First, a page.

Wednesday, June 2, 2010

South Dakota

Today was our only day of driving in only one state. South Dakota is long. But we also purposely kept the drive time a bit shorter for today and tomorrow so we could actually stop at some things we normally zoom past at 75 mph.

First up: Wall Drug. If you've ever passed within 100 miles of Wall, SD then you know what I'm talking about. We started seeing the signs for Wall Drug as soon as we hit Wyoming. The signs are just stuck up in the farm fields and are a bit more on the "homemade" spectrum although that is partly part of their vintage Western shtick. Neither Eric or I had ever been to Wall Drug which is, in fact, a drug store. It opened in 1931 and offered free ice water. It is now in it's third generation of owners from the same family and they still offer free ice water along with 5-cent coffee, amazing homemade donuts and . . . pretty much anything else you might want. The place is massive and extremely kitschy. We barely plumbed the depths of all Wall Drug has to offer but we did check out the fun backyard.
When you're at Wall Drug you just have to participate enthusiastically in all things tacky.

William's new favorite sign is "horse" and he's had lots of opportunity to practice out here in cowboy country.

Even Eric got in on the fun.

We pushed on through miles and miles of endless, but beautiful, prairie for the rest of the day before rolling into De Smet. I've mentioned here before that I've always been a Laura Ingalls Wilder fanatic. We finished reading the entire "Little House" series to the kids a few months back and I really wanted to check out the town where several of her books are set. The Ingalls family moved to De Smet when Laura was 13. She was married and became a mother there before moving on to Missouri in her twenties. It was really fun to see some sites and drive around the town. Since I know there is at least one other Little House fan reading, I'll offer a brief tour:

Loftus's Store. This was the store that bought the wheat during the Hard Winter and tried to sell it at a hugely inflated price to the starving townspeople. Ironic that it's the one still there.
Pa's office building where the family lived during the cold winters. It was wood then, not brick.

Just after Laura and Almanzo married, the Ingalls family "proved up" on their homestead claim and promptly gave up on farming. They moved to this house in town and Pa proceeded to do all the things he'd actually been doing in town all along to keep the family alive.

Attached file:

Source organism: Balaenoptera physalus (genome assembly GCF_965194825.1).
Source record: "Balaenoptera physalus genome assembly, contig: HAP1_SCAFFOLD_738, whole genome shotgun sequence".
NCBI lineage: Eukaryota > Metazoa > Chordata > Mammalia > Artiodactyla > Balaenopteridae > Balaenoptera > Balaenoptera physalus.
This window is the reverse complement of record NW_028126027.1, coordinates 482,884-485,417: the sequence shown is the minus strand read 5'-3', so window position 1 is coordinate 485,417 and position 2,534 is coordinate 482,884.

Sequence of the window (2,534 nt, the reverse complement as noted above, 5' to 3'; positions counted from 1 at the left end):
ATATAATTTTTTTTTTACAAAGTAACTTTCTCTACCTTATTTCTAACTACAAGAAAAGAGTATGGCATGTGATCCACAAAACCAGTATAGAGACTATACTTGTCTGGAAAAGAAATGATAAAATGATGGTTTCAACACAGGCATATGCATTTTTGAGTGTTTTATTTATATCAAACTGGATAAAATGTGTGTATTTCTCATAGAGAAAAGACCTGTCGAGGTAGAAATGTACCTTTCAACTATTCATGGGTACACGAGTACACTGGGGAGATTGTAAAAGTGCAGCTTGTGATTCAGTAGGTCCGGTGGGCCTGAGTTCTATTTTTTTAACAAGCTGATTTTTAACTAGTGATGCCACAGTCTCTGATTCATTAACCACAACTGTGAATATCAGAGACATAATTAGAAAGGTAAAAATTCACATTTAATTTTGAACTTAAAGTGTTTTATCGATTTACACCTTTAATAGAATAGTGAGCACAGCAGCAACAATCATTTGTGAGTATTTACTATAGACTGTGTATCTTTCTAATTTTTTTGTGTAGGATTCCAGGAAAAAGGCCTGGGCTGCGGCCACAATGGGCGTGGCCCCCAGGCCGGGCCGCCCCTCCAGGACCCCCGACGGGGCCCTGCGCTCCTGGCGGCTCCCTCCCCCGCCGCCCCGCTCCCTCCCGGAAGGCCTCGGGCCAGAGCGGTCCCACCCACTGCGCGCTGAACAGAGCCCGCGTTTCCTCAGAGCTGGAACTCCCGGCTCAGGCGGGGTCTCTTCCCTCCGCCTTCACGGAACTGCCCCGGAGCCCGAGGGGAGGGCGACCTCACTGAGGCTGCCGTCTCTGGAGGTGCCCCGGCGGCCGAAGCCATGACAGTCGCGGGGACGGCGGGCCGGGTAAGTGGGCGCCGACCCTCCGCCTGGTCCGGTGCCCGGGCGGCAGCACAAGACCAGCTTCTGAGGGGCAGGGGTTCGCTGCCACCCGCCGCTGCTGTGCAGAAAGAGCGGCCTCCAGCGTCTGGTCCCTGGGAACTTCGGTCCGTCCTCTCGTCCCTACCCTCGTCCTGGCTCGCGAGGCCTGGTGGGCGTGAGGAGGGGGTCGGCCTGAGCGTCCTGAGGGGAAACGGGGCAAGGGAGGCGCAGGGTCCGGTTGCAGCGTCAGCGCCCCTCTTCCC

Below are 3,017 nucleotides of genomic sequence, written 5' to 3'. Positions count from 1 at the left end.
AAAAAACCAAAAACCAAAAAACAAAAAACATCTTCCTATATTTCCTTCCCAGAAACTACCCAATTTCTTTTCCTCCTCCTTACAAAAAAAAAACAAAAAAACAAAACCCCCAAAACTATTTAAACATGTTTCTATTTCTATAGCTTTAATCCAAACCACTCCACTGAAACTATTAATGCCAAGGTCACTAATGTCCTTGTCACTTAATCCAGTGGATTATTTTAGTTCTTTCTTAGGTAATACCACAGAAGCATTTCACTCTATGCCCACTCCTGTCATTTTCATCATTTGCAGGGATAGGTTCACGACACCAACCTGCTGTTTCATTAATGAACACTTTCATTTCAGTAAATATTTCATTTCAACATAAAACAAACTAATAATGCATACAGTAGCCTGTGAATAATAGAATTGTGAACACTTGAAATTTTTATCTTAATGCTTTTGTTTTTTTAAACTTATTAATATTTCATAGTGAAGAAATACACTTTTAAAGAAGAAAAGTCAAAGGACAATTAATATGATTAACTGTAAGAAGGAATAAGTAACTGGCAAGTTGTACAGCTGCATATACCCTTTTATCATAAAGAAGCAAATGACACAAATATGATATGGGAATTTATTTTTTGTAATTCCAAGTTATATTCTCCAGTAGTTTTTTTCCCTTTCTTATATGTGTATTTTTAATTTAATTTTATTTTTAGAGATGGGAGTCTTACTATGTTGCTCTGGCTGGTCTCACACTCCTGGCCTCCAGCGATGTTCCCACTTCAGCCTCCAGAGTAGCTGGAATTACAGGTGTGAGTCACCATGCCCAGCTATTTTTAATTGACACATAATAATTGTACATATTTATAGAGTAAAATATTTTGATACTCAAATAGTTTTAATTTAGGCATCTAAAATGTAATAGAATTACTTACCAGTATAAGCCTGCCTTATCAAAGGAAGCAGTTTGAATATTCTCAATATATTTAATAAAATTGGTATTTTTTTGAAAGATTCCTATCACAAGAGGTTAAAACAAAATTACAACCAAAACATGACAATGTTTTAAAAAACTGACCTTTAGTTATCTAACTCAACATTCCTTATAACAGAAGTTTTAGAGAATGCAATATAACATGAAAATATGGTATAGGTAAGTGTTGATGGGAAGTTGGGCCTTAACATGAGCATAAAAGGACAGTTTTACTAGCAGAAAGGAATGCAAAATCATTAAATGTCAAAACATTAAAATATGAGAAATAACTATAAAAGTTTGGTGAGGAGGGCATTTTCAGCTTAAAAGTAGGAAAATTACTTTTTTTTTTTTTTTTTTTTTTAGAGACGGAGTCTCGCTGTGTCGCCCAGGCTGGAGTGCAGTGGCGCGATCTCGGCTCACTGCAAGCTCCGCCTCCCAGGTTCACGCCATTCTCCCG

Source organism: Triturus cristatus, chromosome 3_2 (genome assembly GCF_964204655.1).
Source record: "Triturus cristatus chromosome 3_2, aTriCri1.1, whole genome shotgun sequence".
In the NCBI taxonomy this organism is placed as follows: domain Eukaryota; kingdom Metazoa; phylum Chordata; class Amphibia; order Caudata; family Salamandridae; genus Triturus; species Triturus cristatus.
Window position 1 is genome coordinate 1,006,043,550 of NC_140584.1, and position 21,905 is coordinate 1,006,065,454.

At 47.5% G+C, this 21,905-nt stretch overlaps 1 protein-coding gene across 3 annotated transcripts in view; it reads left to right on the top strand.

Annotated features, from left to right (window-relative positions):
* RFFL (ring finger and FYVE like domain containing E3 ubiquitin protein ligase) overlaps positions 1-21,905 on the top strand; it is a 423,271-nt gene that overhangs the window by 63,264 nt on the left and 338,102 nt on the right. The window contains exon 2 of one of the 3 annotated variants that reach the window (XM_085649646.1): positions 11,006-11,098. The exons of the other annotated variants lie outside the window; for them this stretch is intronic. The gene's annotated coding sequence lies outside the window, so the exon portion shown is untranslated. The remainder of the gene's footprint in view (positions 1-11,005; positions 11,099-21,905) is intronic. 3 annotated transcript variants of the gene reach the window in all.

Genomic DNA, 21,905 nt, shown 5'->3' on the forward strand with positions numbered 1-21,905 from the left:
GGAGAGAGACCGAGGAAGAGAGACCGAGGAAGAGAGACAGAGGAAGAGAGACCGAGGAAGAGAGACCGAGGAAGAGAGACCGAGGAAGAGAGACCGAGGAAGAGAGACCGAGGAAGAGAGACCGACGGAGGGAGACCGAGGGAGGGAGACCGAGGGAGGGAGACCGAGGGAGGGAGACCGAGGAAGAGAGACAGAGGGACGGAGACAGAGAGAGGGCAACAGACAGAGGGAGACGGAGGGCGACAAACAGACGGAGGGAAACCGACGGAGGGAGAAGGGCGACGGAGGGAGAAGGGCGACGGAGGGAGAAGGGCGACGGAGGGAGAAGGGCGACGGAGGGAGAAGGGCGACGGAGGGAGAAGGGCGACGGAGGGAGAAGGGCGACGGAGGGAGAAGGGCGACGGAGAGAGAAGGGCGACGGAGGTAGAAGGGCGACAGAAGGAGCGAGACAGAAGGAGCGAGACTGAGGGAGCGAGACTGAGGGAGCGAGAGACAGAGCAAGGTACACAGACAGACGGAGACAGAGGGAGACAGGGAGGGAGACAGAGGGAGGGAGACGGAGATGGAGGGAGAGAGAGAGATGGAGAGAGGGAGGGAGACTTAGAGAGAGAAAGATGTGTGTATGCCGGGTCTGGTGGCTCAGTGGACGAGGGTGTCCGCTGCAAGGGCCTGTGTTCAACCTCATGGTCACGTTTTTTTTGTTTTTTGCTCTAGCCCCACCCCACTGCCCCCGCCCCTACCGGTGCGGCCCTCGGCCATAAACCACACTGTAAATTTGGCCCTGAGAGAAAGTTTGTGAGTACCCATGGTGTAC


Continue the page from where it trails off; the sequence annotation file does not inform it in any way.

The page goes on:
The site of Laura and Almanzo's homestead. They tried farming two different sites and utterly failed in both places. After selling this site and burning down the home on the other they moved into town as well before heading to the Ozarks and finally finding farming success.

After having read the Little House books compulsively for years and years and studying the real history of the characters every chance I could get it was really interesting to see the country in person. Much of the country is given over to large-scale farming rather than the smaller homesteading that was going on in the 1880s. This is certainly a loss in some ways but, on the other hand, no one in these families could make farming work in that difficult country with unpredictable weather. It was also slightly disappointing to see so many trees everywhere. When the land was settled up the government was offering "tree claims." You could own the land if you could keep a certain number of trees per acre alive for five years. Almanzo Wilder almost killed himself trying to keep his trees alive on the dry, windy prairie and gave up in the end. But some of his trees are still there. And while it's still a huge, rolling prairie, the groves of trees and windbreaks everywhere really break it up. I would have loved to see it before all that planting.

Eric is reminding me that I've been exhausted and should get to bed but I'm not worried because I've got:

That, my friends, is coffee. Thanks to our new GPS (thanks, Dad!) we discovered this morning that Grand Rapids, SD is home to a Dunn Bros. coffee shop. Dunn Bros. started in St. Paul and is definitely our favorite coffee. And their iced cold press is our favorite drink (I don't even normally drink iced coffee). When we ordered they offered us their new growler full of coffee which can be brought in when empty for a refill at a great deal. No more suffering through nasty hotel and gas station coffee! I've got the growler chilling in an ice bucket overnight and I will be glad for it in the morning.

1 comment:

Lindsay said...

Loving reading about the road trip, Susan! You guys seem to be having a wonderful time!